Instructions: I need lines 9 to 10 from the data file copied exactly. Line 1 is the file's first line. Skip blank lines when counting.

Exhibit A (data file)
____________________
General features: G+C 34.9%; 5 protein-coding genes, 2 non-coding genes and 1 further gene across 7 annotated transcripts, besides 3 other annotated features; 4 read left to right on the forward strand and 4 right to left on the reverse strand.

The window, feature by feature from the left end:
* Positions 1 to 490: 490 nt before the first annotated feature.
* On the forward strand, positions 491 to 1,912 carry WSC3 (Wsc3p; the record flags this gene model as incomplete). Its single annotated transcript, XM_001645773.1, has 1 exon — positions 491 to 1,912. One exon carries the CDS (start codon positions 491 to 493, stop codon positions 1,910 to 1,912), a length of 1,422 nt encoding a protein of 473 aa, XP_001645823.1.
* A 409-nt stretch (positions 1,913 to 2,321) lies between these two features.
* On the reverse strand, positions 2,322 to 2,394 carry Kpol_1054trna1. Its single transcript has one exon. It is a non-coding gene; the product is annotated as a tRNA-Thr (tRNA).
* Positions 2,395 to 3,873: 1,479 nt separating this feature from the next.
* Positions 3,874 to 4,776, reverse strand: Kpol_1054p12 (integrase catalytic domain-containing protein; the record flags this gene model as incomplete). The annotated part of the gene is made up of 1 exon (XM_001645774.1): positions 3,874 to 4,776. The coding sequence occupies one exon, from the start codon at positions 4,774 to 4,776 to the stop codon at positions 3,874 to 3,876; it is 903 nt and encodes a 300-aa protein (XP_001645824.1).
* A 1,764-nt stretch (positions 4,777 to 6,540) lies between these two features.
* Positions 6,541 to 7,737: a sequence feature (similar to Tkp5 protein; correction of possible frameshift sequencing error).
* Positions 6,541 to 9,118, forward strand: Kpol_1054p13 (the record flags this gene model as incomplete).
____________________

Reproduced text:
* A 1,764-nt stretch (positions 4,777 to 6,540) lies between these two features.
* Positions 6,541 to 7,737: a sequence feature (similar to Tkp5 protein; correction of possible frameshift sequencing error).